Spring 2017 MES course list is now available!
(University of Michigan)
Tuesday, February 21 / 4:00 pm /
The unitary Caliphate of the fi rst two or three centuries of Islam is often portrayed as a golden age, including in the economic domain, where its achievements were indeed
considerable. At the same time, we can detect plenty of disagreement and confl ict in this
area. In modern scholarship we have the convergence of several debates over the emergence
of Islamic law, the character of early Arabic historiography, and other things. Meanwhile,
a fresh look at the events and developments of that time (so far as possible) also reveals
confl ict and contestation, for instance, between eastern and western Arabia at the time of
the rise of Islam, and between patrimonial elites and their adversaries in the early Caliphate.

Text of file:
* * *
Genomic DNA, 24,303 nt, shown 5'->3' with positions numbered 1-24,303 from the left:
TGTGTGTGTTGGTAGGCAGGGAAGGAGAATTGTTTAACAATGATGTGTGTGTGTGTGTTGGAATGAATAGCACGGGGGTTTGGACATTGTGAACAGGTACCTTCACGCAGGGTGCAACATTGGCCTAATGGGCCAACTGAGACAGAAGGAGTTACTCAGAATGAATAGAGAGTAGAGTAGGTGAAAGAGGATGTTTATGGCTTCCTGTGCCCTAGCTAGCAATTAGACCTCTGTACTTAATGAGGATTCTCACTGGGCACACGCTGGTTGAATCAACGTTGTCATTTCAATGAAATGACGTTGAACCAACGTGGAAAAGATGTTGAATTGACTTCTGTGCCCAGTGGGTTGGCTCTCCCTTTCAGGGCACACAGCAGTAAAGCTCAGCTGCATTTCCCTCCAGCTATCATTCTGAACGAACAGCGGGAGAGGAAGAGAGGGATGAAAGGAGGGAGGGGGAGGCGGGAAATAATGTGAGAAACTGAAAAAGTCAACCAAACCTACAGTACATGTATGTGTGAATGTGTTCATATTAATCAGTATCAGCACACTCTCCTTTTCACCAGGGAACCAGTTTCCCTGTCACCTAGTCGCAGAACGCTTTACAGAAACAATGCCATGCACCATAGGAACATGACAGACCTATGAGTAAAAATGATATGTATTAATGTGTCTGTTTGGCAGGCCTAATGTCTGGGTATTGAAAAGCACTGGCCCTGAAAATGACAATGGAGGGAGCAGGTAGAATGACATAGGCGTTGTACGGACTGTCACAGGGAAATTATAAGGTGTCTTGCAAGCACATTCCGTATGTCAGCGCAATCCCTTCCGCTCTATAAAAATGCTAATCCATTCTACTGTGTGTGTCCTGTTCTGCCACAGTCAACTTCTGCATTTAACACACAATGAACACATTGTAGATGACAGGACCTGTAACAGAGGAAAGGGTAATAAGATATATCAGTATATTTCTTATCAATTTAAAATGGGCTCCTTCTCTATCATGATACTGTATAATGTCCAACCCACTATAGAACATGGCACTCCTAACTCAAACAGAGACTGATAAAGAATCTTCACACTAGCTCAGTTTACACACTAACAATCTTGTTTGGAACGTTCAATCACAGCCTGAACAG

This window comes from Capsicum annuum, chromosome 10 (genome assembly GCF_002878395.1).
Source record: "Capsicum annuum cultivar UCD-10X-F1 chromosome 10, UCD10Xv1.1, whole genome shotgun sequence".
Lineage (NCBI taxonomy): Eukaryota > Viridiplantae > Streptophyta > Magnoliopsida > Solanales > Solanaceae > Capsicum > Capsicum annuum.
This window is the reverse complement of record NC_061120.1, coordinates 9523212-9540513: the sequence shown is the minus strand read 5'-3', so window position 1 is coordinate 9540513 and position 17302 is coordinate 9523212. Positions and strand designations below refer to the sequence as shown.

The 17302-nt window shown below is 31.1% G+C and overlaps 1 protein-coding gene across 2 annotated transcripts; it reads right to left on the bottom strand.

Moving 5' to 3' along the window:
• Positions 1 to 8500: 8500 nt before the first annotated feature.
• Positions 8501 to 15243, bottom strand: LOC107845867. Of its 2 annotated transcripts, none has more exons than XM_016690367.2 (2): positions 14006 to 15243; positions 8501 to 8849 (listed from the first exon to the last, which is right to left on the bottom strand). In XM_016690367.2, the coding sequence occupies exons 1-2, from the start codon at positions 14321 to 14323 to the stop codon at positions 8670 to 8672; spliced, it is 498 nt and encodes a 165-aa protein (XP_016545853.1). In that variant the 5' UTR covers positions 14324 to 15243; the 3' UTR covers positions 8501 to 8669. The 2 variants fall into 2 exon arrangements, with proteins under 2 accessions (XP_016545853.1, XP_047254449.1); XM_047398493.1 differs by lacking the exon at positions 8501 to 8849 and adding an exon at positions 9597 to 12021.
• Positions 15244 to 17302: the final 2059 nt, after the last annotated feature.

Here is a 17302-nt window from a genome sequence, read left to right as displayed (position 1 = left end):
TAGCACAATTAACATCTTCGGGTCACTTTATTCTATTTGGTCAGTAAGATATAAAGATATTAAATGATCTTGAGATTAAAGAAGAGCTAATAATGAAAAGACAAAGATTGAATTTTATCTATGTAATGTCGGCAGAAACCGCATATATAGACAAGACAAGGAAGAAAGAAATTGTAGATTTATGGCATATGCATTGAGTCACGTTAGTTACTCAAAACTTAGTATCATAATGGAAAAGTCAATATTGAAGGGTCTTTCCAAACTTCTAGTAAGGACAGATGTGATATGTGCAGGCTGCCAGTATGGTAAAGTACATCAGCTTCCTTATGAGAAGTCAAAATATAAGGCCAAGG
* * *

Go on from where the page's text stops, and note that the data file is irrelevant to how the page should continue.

Michael Bonner is Professor of Medieval Islamic History in the Department of Near Eastern Studies
at the University of Michigan. He received his PhD in Near Eastern Studies from Princeton University
in 1987. His publications include Jihad in Islamic History: Doctrines and Practices (Princeton University Press, 2006, 2007), and Poverty and Charity in Middle Eastern Contexts, co-edited with
Amy Singer and Mine Ener (SUNY Press, 2003). He has recently completed a translation of Image
of the Earth by the tenth-century Arabic geographical writer Ibn Hawqal. He has been a Helmut S. Stern Fellow at the University of Michigan Institute for the Humanities, and Professeur Invité at
the Institut d’Etudes de l’Islam et des Sociétés du Monde Musulman, École des Hautes Études en
Sciences Sociales, Paris, as well as Chaire de l’Institut du Monde Arabe, also in Paris. He was Director of the University of Michigan Center for Middle Eastern and North African Studies in 1997-2000
and 2001-2003, and Chair of the Department of Near Eastern Studies in 2007-08 and 2010-14.
Co-sponsored by the Center for Middle East Studies and the King Abdul Aziz Ibn Saud Chair in Islamic